Cayley Volcanic Field

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  • Country
  • Volcanic Region
  • Primary Volcano Type
  • Last Known Eruption
  • 50.12°N
  • 123.28°W

  • 2375 m
    7790 ft

  • 320811
  • Latitude
  • Longitude

  • Summit

  • Volcano

The Global Volcanism Program has no activity reports for Cayley Volcanic Field.

The Global Volcanism Program has no Weekly Reports available for Cayley Volcanic Field.

The Global Volcanism Program has no Bulletin Reports available for Cayley Volcanic Field.

Basic Data

Volcano Number

Last Known Eruption



Unknown - Evidence Credible

2375 m / 7790 ft


Volcano Types

Volcanic field
Lava dome(s)

Rock Types

Andesite / Basaltic Andesite

Tectonic Setting

Subduction zone
Continental crust (> 25 km)

Geological Summary

The Mount Cayley volcanic field is a deeply dissected basaltic-andesite to rhyodacitic complex that covers a broad area between the Cheakamus and Squamish river valleys in the central Garibaldi volcanic belt. Mount Cayley itself was formed during at least three periods of activity primarily during the Pliocene and Pleistocene, but activity at satellitic dominantly subglacial vents along a N-S line north and south of Mount Cayley continued in the late Pleistocene and Holocene. Vents in the Cheakamus Valley formed a 22-km-long lava flow sequence prior to 50,000 years before present that was topped by esker-like flows of late Pleistocene age. The youngest lava flows from Pali Dome West and from the subglacial Slag Hill volcano north of Mount Cayley were not impounded by ice at low elevations, implying that they erupted after the end of the Fraser Glaciation (less than 10,000 years ago). Large volcanic landslides have occurred at heavily eroded Mount Cayley during the Holocene. At least five hot springs are present in valleys adjacent to the volcano, and shallow earthquakes have occurred in the vicinity of Mount Cayley.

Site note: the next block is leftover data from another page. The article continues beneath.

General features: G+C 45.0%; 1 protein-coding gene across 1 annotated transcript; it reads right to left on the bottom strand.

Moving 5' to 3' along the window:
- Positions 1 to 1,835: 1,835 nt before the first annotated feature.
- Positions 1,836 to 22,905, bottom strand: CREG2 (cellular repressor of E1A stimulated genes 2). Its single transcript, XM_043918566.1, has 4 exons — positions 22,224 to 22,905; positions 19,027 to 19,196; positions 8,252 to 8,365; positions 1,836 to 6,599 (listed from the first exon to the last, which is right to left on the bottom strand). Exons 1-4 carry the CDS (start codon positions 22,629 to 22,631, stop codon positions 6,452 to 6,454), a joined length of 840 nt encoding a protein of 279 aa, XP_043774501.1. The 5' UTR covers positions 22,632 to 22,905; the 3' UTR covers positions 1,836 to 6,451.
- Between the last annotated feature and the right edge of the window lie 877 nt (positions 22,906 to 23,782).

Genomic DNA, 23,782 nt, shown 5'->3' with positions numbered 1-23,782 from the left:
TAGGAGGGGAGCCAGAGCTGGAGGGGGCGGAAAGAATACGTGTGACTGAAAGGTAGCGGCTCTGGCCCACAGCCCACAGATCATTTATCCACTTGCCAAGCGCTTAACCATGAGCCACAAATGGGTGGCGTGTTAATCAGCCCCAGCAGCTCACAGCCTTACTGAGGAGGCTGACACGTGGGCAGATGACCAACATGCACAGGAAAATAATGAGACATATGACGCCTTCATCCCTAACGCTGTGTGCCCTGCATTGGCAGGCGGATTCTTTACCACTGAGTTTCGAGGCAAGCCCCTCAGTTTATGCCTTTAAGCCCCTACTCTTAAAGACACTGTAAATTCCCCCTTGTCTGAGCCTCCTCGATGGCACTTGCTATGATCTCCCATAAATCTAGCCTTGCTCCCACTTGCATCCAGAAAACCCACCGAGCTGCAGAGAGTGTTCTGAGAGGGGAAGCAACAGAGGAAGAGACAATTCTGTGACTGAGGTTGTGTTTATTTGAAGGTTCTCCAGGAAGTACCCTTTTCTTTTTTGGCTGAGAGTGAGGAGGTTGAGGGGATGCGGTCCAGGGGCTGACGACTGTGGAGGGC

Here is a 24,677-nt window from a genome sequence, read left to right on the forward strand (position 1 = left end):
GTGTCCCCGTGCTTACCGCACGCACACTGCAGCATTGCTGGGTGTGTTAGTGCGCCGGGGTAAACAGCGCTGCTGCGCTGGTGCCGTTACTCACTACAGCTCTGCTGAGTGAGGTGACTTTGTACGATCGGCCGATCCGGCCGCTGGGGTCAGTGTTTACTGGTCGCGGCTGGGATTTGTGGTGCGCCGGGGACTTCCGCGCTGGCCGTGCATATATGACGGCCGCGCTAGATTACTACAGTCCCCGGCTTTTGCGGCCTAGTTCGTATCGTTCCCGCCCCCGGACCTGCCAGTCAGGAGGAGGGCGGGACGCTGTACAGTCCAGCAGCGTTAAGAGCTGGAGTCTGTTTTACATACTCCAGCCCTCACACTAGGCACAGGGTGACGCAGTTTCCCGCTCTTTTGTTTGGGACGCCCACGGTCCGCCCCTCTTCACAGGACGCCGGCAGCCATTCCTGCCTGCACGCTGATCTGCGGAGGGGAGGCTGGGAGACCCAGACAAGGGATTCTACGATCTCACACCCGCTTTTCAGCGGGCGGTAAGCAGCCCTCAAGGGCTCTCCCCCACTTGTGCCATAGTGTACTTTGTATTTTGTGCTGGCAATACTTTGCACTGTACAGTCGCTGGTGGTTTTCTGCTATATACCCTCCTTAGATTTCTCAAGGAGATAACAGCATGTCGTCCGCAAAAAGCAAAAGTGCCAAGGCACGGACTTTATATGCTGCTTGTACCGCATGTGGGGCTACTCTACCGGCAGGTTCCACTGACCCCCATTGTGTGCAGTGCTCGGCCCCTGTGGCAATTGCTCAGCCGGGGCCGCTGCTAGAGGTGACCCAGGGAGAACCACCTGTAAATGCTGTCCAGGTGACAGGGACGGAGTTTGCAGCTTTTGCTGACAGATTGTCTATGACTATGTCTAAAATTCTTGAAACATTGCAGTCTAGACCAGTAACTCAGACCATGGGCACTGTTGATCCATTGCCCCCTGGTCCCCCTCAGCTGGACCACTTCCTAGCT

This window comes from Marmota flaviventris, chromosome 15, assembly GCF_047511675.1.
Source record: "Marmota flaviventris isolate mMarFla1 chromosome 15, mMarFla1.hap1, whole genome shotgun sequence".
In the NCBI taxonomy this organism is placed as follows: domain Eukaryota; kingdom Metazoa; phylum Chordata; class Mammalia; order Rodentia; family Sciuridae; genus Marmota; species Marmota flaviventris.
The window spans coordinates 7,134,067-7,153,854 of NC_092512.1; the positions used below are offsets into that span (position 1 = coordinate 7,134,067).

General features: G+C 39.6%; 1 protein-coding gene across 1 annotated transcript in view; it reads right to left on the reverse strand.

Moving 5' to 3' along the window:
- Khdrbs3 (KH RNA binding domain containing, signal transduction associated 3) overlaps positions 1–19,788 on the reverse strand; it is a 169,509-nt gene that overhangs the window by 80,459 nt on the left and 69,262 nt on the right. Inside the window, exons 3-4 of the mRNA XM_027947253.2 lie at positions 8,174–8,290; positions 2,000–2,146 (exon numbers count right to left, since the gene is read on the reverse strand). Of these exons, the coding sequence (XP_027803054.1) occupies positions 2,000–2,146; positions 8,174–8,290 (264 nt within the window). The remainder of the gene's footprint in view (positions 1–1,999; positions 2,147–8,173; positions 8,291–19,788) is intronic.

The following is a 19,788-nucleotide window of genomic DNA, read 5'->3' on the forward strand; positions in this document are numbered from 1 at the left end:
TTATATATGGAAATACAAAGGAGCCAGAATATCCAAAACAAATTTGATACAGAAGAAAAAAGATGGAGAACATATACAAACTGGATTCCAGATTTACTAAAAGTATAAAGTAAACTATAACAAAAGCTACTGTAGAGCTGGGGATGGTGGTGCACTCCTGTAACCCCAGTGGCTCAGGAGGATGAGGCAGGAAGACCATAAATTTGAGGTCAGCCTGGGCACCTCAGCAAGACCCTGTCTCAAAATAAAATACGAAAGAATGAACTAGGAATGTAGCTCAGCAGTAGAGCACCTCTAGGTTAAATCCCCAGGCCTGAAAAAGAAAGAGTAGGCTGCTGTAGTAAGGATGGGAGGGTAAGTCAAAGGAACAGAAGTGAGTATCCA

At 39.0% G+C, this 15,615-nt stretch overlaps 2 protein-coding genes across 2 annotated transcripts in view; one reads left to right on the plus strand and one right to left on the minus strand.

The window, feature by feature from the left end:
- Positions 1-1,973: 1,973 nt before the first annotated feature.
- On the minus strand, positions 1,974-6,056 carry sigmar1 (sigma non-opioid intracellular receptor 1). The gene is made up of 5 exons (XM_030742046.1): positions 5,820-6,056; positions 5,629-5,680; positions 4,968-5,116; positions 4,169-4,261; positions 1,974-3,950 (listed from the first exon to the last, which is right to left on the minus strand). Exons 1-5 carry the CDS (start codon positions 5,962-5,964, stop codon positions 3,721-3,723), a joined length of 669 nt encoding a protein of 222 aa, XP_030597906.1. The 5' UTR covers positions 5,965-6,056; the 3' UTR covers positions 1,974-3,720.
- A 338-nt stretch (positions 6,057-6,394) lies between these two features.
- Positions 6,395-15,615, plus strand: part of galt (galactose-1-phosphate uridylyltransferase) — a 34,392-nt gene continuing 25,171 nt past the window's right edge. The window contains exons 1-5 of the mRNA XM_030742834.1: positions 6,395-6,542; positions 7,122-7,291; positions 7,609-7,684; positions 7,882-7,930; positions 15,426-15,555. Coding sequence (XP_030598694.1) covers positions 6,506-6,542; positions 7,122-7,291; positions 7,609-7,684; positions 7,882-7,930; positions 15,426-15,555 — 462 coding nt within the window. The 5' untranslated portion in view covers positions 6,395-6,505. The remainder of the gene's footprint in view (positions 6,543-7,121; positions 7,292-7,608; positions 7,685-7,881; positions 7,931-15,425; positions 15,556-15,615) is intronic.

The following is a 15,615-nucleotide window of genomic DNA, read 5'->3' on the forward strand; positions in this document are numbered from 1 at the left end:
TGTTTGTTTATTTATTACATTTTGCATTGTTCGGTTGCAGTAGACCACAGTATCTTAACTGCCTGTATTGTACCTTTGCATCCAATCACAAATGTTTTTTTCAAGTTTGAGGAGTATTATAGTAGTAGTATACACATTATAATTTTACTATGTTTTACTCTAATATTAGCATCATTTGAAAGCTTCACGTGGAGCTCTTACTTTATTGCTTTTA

The following references have all been used during the compilation of data for this volcano, it is not a comprehensive bibliography.

Geol Surv Canada, 2008-. Catalogue of Canadian volcanoes. Natural Resources Canada (

Green N L, 1981. Geology and petrology of Quaternary volcanic rocks, Garibaldi Lake area, southwestern British Columbia summary. Geol Soc Amer Bull, 92: 697-702.

Green N L, Armstrong R L, Harakal J E, Souther J G, Read P B, 1988. Eruptive history and K-Ar geochronology of the late Cenozoic Garibaldi volcanic belt, southwestern British Columbia. Geol Soc Amer Bull, 100: 563-579.

Hickson C J, Edwards B R, 2001. Volcanoes and Volcanic Hazards in Canada. In; Brooks G R (ed) {A Synthesis of Geological Hazards in Canada}, Geol Surv Can Bull, 548: 1-248.

Hickson C J, Soos A, Wright R, 1994. Catalogue of Canadian volcanoes. Geol Surv Canada Open-File Rpt.

Hildreth W E, 2007. Quaternary magmatism in the Cascades--geologic perpectives. U S Geol Surv Prof Pap, 1744: 1-125.

IAVCEI, 1973-80. Post-Miocene Volcanoes of the World. IAVCEI Data Sheets, Rome: Internatl Assoc Volc Chemistry Earth's Interior..

Souther J G, 1976. Geothermal potential of western Canada. In: {Proc 2nd United Nations Symp Devel Use Geotherm Resour, San Francisco}, Washington D C: U S Government Printing Office, 1: 259-267.

Souther J G, 1980. Geothermal reconnaissance in the central Garibaldi belt, British Columbia. Geol Surv Can Pap, 80-1A: 1-11.

Wood C A, Kienle J (eds), 1990. Volcanoes of North America. Cambridge, England: Cambridge Univ Press, 354 p.

The Global Volcanism Program is not aware of any Holocene eruptions from Cayley Volcanic Field. If this volcano has had large eruptions (VEI >= 4) prior to 10,000 years ago, information might be found on the Cayley Volcanic Field page in the LaMEVE (Large Magnitude Explosive Volcanic Eruptions) database, a part of the Volcano Global Risk Identification and Analysis Project (VOGRIPA).